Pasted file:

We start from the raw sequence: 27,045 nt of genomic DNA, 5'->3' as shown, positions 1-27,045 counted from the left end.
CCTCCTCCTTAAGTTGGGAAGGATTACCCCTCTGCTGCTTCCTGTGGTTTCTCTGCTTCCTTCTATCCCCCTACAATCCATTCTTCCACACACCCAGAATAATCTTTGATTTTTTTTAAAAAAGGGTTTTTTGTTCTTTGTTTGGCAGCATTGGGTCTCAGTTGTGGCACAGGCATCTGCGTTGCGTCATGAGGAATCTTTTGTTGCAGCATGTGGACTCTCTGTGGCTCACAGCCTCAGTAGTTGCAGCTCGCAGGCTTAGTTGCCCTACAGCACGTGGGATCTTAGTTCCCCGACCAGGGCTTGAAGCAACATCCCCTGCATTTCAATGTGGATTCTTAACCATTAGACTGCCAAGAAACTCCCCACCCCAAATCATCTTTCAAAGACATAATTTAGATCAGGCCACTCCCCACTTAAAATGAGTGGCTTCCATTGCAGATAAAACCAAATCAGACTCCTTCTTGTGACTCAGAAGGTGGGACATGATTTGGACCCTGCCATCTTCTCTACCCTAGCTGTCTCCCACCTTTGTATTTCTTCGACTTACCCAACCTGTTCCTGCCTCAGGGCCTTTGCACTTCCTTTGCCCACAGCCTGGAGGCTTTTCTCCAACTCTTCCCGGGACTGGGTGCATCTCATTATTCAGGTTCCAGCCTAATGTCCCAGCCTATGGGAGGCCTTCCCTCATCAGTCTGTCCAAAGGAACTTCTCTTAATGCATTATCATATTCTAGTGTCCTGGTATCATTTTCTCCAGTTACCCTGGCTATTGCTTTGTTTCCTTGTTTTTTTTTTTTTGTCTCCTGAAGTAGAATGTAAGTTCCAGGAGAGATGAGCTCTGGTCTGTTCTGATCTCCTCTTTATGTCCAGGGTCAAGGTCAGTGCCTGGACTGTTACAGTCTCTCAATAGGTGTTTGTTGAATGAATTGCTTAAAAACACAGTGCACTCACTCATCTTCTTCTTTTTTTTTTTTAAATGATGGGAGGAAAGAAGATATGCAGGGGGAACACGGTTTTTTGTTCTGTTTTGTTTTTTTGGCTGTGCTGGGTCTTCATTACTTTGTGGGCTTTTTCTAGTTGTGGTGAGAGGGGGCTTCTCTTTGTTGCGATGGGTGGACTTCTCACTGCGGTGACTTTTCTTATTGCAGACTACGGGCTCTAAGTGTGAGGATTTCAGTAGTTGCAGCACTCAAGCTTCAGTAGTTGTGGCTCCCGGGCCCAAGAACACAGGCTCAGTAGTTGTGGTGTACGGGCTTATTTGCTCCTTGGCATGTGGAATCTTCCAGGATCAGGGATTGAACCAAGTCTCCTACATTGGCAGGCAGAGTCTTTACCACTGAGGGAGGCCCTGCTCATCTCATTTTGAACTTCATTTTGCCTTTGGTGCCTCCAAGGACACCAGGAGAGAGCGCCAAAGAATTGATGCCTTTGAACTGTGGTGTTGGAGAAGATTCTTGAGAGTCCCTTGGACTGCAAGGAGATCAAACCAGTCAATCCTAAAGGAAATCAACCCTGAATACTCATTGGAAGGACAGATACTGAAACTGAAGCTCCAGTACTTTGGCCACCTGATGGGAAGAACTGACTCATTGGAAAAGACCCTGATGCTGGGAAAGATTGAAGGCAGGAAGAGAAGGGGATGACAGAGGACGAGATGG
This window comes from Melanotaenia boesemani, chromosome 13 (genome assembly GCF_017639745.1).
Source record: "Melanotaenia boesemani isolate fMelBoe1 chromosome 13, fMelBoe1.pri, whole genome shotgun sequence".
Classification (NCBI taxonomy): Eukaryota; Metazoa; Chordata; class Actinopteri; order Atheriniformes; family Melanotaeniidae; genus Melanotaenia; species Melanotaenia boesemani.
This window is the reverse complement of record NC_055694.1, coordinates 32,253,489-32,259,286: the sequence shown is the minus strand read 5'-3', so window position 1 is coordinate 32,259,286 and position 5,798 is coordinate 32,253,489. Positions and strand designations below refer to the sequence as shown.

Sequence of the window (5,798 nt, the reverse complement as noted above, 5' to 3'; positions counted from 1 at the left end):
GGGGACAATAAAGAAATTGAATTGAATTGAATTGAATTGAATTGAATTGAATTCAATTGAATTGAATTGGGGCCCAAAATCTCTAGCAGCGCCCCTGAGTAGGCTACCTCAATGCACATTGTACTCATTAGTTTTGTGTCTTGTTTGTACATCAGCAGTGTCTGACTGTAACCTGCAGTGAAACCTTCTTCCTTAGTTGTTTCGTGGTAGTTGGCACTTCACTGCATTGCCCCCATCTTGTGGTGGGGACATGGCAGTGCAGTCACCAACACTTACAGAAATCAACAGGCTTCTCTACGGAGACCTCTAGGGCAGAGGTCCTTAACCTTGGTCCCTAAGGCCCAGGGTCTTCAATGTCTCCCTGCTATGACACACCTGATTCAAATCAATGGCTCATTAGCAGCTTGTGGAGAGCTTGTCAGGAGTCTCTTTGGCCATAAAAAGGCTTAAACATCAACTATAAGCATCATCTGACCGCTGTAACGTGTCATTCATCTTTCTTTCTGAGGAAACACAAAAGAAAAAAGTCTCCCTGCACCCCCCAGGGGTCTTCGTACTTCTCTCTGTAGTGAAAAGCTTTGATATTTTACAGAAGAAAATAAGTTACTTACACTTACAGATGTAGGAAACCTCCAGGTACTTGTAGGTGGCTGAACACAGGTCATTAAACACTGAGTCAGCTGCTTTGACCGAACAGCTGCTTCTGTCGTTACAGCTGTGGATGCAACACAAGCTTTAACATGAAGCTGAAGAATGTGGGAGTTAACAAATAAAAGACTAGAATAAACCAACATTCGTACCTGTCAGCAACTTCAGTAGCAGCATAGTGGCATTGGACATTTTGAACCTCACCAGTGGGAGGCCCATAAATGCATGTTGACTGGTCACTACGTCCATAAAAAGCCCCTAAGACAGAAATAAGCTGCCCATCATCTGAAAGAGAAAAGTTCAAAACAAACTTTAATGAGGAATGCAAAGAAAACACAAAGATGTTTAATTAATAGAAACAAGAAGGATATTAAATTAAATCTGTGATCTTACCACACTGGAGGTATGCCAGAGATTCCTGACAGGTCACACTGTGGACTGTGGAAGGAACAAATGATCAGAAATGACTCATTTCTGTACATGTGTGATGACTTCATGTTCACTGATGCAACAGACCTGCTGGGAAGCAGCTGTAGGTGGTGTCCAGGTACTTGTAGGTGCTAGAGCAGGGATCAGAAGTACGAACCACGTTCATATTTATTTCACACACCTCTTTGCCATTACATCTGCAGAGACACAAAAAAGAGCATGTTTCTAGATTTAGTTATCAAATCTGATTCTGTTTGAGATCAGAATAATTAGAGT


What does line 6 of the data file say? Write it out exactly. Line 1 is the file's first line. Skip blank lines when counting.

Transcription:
This window is the reverse complement of record NC_055694.1, coordinates 32,253,489-32,259,286: the sequence shown is the minus strand read 5'-3', so window position 1 is coordinate 32,259,286 and position 5,798 is coordinate 32,253,489. Positions and strand designations below refer to the sequence as shown.